"I fear not the man who has practiced 10,000 kicks once, but I fear the man who has practiced one kick 10,000 times." - Bruce Lee Imagine you could pick a single workshop exercise to truly master - and do it 10,000 times. Which one would it be - and why?
@David Newman it's an exercise to quickly collect feedback on things that are going well - and things that are not going so well. Includes - an image of a Sailboat! Explained for example here: https://youtu.be/w9MvYDaA1Bk?t=570
After going through couple of videos from @Aj Smart youtube channel, I feel learning to facilitate is really going to help me in my career as a UX/UI Designer. But my question is where can I learn about it? Where can I learn those tricks, where can I learn to build a 'robust' toolkit?, etc. You know the internet is an ocean of knowledge, but I can't read/study everything, so if you know any resources to follow please let me know.
When I first started facilitating, I was lucky to get a lot of experience early on, but I always struggled with the unpredictable nature of the workshops. I wanted the workshops to come out as I had planned them, not how they went. When I later trained as a coach, we had an improv trainer in for half a day, and I went to do more training with him. Just another half day with him, but enough to allow me to switch my perspective on what works - and to trust that I could improvize. That was the single best thing I ever did for both my coaching and my facilitation skills. Improv allowed me to be in the moment much more - and to trust that what ever I would come up with would be the right thing for the group - and if it wasn't I could figure it out with the group. It helps me assess the group, the actual needs and to allow workshops to go in entirely different directions than planned. Mind you, I probably would do this (too much) in a Design Sprint, but a strategy session can become a team building session and an ideation session can become a concept building workshop if need be. I does take a tool box that allows you to improvize, but when you've done a few of each, - and you take a 15 minute break to re-evalute and align with the workshop owner, then you can figure out next steps. I found that it's always better to end up doing the right thing and not make it through all the exercises than to continue with the wrong thing and finish up on time. During my last Design Sprint, I realized that despite several meeting about the focus of the workshop, it turned out that participants had very different understandings of this focus and the project. Some knew exactly what the focus was, but a few were off topic. So we broke out of the room, and into a different physical room - we disassociated from the Design Sprint. Did a small workshop in there to align on the content and the focus, - and then we went back into the Design Sprint room and continued. We were 90 minutes behind schedule by lunch time, but the alignment helped us tremendously, and we caught up with the schedule by Tuesday afternoon.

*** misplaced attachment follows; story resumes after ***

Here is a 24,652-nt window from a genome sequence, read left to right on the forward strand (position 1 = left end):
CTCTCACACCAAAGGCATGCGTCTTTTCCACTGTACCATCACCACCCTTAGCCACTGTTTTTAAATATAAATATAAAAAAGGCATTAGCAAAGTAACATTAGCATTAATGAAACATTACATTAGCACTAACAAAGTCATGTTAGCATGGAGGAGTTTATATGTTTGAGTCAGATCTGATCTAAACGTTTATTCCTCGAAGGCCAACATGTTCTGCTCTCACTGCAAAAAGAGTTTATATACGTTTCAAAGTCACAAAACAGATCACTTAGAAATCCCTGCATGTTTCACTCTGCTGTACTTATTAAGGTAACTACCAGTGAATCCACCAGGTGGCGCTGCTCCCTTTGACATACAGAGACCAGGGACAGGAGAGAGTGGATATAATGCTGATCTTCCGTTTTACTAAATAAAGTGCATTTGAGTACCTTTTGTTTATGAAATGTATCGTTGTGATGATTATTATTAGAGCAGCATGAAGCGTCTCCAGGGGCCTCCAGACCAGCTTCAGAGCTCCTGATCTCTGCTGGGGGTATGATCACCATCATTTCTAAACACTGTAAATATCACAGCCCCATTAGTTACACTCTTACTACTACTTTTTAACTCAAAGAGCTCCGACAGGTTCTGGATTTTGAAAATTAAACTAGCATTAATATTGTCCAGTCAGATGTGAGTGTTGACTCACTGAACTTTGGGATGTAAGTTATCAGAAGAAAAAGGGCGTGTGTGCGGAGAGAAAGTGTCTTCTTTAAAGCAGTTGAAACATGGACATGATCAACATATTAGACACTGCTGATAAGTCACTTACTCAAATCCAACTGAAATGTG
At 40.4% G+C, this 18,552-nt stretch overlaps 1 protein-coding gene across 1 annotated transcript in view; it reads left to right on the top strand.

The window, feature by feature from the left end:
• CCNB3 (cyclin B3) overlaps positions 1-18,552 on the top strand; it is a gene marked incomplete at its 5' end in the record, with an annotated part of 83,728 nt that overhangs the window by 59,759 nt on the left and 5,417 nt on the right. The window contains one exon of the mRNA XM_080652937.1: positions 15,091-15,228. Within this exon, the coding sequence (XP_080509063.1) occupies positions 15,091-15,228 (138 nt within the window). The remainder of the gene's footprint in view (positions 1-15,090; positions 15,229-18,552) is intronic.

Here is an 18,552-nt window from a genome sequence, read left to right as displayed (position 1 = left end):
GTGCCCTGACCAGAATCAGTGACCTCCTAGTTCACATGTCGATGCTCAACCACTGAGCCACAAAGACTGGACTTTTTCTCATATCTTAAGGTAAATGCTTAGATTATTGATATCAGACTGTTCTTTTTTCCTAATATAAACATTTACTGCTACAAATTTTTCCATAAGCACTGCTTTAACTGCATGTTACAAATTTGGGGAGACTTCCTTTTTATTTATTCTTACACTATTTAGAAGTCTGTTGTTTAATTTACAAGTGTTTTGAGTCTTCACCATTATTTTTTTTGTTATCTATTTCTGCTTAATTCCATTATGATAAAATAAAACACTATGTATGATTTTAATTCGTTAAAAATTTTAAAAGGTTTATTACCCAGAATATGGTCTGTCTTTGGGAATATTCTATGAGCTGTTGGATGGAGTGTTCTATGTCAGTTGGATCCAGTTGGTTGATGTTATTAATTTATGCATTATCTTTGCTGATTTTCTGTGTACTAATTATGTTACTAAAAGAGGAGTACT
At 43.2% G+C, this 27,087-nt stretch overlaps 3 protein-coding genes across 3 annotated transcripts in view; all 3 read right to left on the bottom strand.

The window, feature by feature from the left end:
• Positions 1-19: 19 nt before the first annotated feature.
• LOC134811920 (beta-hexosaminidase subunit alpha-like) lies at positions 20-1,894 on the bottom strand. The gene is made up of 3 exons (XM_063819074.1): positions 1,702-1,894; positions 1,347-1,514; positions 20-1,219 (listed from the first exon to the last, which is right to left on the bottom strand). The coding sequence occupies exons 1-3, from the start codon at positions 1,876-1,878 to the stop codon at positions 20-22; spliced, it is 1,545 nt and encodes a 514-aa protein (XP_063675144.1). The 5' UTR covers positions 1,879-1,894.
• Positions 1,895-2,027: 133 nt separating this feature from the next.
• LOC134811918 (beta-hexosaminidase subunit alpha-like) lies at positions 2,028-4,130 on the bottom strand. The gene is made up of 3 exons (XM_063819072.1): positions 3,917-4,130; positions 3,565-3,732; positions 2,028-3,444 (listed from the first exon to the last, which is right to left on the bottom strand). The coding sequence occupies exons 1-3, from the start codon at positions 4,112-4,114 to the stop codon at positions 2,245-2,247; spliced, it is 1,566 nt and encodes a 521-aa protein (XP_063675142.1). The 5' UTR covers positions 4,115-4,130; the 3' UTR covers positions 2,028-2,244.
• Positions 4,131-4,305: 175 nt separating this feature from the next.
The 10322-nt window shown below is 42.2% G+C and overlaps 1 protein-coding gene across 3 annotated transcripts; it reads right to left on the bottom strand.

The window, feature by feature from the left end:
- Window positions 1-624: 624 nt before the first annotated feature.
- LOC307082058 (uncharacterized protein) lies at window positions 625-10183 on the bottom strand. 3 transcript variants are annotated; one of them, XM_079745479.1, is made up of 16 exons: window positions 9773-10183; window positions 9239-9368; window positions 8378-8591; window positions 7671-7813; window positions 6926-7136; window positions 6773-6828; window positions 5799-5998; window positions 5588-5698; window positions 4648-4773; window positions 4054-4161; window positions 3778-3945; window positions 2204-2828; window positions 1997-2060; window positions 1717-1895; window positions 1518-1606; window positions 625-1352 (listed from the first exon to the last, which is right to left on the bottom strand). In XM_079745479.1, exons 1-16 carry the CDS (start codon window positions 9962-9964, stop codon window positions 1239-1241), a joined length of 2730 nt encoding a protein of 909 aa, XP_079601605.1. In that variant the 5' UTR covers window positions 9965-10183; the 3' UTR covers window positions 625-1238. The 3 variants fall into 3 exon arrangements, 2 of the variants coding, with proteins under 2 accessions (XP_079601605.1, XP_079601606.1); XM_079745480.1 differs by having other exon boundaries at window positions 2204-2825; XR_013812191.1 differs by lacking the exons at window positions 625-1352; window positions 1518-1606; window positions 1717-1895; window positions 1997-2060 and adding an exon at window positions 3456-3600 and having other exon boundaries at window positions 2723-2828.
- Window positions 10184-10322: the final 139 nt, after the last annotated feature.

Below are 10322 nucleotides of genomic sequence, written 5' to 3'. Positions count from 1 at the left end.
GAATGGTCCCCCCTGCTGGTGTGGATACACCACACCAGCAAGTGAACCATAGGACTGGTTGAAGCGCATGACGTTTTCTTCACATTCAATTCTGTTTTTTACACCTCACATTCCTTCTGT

Hi @Shaul Nemtzov, from my experience: The best way to have things happen is to be the one who makes them happen. You don't need anyone's permission, just schedule a Zoom call & share the details in the community. Message a couple of people you really want to join - and some of them really will join. Because you will be the organizer, the benefit will be the biggest for you (even though, you will have some work with it too).
I was wondering: Do you have any tips & tricks to improve the chances of your workshop results? I mean outside of the “core” workshop design (e.g. what exercises to use, what participants to invite etc.) Here are three that come to my mind: 1️⃣ Make Sure Everyone is Well Rested Because we make worse decisions when we’re tired. 💡 Don’t start your workshop at 8 am, don’t make it too exhausting and plan frequent breaks. 2️⃣ Make Sure Everyone is Well Fed After we eat, our dopamine levels increases. Dopamine helps nerve cells to send messages to each other. Exactly what you want for your group in a workshop! 💡 Don’t be cheap - saving money on lunch or snacks will cost you in form of poor decisions! 3️⃣ Change the Environment During the workshop - if the group sees what they see every day, their thinking will be tied to what they think every day. You know how all those top execs always have their strategy retreats away from their office? They’re doing it for a reason. 💡 To get fresh ideas, change the environment. Anything else? Let me know what other tricks you use to improve your chances!
@David Newman agree, this is key! A couple of things I try paying attention to: - If the Sponsor is in the room, that they're not the one who speaks first (so that others have space to express their views) - There are ways for people to share their ideas anonymously (working together, alone, sharing post-its without reading them) - Setting expectations that we expect to have disagreements - and that in fact they are welcome, as they help us as a group move towards the best solution.
I see your point - I think you approached facilitation from a point fo wisdom! Maybe I was too focused on "getting down to business," so I would think about packing the agenda with useful exercises and activities that would lead to the result. But over time, I realized that sometimes the atmosphere in the room is not so good / the participatns get a bit tired / somehow don't have the right kind of enthusiasm. And I discovered (also by taking some facilitation courses) that: "Wow, when people are well rested, the atmosphere is better and often the outcomes are too!" For me they are "wow" tricks 😀